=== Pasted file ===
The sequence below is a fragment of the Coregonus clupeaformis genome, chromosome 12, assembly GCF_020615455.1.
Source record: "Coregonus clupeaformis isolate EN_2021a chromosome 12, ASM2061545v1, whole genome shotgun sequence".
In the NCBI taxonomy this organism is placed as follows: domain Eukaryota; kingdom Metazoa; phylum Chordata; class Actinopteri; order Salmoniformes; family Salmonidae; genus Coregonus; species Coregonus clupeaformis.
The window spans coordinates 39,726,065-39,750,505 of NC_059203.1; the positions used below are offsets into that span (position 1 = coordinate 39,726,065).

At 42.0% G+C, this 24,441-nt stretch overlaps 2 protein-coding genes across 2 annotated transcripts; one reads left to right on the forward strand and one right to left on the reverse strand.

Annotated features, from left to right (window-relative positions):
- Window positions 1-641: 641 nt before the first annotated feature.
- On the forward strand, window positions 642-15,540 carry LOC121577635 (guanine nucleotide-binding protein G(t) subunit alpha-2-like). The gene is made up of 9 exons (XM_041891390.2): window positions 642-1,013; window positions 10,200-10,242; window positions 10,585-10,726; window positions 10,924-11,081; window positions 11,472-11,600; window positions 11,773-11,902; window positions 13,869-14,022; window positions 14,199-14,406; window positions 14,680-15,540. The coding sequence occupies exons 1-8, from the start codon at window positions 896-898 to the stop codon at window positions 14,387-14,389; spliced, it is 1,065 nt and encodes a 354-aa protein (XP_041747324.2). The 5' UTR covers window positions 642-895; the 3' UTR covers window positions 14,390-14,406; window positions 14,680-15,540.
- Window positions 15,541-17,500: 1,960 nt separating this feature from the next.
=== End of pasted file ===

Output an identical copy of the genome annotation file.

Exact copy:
The sequence below is a fragment of the Coregonus clupeaformis genome, chromosome 12, assembly GCF_020615455.1.
Source record: "Coregonus clupeaformis isolate EN_2021a chromosome 12, ASM2061545v1, whole genome shotgun sequence".
In the NCBI taxonomy this organism is placed as follows: domain Eukaryota; kingdom Metazoa; phylum Chordata; class Actinopteri; order Salmoniformes; family Salmonidae; genus Coregonus; species Coregonus clupeaformis.
The window spans coordinates 39,726,065-39,750,505 of NC_059203.1; the positions used below are offsets into that span (position 1 = coordinate 39,726,065).

At 42.0% G+C, this 24,441-nt stretch overlaps 2 protein-coding genes across 2 annotated transcripts; one reads left to right on the forward strand and one right to left on the reverse strand.

Annotated features, from left to right (window-relative positions):
- Window positions 1-641: 641 nt before the first annotated feature.
- On the forward strand, window positions 642-15,540 carry LOC121577635 (guanine nucleotide-binding protein G(t) subunit alpha-2-like). The gene is made up of 9 exons (XM_041891390.2): window positions 642-1,013; window positions 10,200-10,242; window positions 10,585-10,726; window positions 10,924-11,081; window positions 11,472-11,600; window positions 11,773-11,902; window positions 13,869-14,022; window positions 14,199-14,406; window positions 14,680-15,540. The coding sequence occupies exons 1-8, from the start codon at window positions 896-898 to the stop codon at window positions 14,387-14,389; spliced, it is 1,065 nt and encodes a 354-aa protein (XP_041747324.2). The 5' UTR covers window positions 642-895; the 3' UTR covers window positions 14,390-14,406; window positions 14,680-15,540.
- Window positions 15,541-17,500: 1,960 nt separating this feature from the next.